It also shows that most women’s problems are the same: denied education; prevented from choosing their own life path or, often, life partner; trapped in bad marriages; struggling against domestic violence, disabilities, or potentially fatal diseases.

The book has been put together by Asma Jan Muhammad, a chartered accountant from Pakistan who was conscious about gender discrimination from an early age, as she grew up in a lower-middle class family where education for girls was not a priority.

Her father’s death threw the family into financial turmoil, but she persevered in her intense ambition to make her own identity. Qualifying with gold medals, she pursued a career in a profession dominated by men, and managed to achieve great heights — “It’s the courage to continue that counts!” she writes.

In her own essay, Muhammad — a perfect example of a self-reliant, economically empowered woman who writes her own destiny — talks about the greatest joy a woman can find because of financial independence: the freedom to make her own decisions.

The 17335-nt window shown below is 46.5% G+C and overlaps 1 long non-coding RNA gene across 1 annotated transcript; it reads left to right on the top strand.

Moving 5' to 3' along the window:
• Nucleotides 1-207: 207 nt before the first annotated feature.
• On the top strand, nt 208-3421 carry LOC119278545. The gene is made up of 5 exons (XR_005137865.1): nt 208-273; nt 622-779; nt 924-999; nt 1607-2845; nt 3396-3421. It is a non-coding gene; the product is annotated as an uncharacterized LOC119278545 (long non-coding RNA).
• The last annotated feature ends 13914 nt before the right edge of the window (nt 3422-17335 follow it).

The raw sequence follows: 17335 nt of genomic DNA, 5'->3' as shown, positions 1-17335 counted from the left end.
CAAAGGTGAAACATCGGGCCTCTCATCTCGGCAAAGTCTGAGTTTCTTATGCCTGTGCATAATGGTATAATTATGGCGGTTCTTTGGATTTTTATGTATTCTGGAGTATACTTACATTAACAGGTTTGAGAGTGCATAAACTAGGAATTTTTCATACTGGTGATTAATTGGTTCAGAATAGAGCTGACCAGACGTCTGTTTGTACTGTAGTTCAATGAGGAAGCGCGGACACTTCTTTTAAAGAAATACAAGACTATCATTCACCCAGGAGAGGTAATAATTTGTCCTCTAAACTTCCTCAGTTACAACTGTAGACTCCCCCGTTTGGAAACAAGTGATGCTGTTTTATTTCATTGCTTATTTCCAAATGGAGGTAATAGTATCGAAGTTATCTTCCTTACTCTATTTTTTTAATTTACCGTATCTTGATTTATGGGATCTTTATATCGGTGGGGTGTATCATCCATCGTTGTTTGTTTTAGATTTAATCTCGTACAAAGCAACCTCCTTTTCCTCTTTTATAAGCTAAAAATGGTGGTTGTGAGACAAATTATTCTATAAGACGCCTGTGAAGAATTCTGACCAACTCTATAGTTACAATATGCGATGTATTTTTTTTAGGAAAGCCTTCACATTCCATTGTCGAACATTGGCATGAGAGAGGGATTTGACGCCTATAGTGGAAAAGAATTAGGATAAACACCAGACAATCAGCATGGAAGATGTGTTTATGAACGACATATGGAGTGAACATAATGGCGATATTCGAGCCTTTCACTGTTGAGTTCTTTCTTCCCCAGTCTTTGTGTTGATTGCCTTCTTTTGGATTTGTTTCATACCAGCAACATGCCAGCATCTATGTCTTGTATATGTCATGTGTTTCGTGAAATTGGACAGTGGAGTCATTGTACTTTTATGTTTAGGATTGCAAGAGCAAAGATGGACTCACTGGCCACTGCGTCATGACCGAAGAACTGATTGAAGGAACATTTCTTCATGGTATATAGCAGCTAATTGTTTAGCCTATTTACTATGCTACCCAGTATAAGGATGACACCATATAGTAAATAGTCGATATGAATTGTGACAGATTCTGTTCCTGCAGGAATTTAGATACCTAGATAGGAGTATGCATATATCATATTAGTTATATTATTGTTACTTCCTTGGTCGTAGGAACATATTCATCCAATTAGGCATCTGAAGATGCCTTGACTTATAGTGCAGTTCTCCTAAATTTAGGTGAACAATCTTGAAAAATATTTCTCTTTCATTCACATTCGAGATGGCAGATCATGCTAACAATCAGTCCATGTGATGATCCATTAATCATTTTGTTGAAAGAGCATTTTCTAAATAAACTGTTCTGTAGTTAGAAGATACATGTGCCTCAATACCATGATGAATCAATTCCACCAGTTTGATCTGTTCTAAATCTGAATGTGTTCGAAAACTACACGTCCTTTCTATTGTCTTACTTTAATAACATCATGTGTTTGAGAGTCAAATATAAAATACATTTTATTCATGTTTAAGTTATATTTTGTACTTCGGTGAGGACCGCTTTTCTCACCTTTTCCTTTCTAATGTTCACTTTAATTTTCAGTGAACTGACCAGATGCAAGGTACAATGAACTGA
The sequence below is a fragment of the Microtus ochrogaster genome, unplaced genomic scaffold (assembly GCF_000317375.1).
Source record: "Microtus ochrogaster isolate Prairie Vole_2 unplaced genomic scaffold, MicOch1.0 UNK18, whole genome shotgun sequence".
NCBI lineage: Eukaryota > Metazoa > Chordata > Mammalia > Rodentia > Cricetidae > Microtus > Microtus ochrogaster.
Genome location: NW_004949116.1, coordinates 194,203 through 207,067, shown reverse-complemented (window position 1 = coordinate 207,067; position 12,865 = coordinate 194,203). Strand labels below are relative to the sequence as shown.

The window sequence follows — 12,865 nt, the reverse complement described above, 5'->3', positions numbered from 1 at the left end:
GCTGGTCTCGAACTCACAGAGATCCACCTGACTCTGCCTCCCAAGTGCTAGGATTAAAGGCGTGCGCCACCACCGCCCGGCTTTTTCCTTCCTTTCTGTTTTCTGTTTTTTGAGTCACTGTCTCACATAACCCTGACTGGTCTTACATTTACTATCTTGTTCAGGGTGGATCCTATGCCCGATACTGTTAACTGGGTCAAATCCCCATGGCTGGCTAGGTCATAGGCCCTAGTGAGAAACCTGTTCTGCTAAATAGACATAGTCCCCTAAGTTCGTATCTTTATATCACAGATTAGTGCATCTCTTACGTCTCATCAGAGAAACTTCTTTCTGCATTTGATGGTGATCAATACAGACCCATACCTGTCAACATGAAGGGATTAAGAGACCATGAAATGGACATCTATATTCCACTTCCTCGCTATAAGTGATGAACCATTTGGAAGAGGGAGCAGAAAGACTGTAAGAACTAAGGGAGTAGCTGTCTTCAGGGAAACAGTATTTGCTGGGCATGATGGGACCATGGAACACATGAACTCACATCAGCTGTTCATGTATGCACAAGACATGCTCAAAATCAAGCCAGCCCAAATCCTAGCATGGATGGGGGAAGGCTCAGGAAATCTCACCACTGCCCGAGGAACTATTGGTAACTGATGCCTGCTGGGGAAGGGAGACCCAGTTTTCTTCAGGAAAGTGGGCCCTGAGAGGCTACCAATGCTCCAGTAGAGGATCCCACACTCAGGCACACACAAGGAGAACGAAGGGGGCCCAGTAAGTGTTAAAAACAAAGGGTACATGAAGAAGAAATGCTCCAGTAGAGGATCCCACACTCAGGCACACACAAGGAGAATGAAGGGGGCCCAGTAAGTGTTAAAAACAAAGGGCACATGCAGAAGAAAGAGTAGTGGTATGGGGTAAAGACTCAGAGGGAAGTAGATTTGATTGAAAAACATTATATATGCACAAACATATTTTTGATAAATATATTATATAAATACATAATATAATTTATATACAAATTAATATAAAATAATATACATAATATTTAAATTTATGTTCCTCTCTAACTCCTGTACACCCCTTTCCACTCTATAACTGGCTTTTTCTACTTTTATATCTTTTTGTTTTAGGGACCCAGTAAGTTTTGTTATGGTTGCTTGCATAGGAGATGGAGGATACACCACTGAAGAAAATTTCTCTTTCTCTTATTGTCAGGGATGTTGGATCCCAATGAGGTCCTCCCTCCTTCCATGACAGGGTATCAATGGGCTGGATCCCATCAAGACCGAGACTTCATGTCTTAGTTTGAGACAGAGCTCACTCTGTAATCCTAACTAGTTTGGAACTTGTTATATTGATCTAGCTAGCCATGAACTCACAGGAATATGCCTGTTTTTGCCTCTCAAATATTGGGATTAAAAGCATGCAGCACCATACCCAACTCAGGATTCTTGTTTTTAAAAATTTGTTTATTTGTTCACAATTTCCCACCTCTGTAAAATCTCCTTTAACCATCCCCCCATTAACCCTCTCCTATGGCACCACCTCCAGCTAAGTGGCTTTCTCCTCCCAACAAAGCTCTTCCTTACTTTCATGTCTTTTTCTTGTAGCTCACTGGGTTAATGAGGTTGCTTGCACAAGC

We women wear so many hats. As daughters, sisters, wives, mothers and friends, we devote and sacrifice ourselves to provide for the betterment of our family. But society has its way of challenging every step we take, more so if the steps are taken for us as individuals, wearing the hat of ‘me’.

We have to struggle far more than men, but it is heartening to know there are so many other women in whom we can find encouragement and support, who can guide, advise and set an example by sharing their own stories. She Dares is a book that demands to be read, not only by women, but by men as well.

The reviewer is a performing artist and cultural activist. She tweets @tehrikeniswan

Published in Dawn, Books & Authors, May 15th, 2022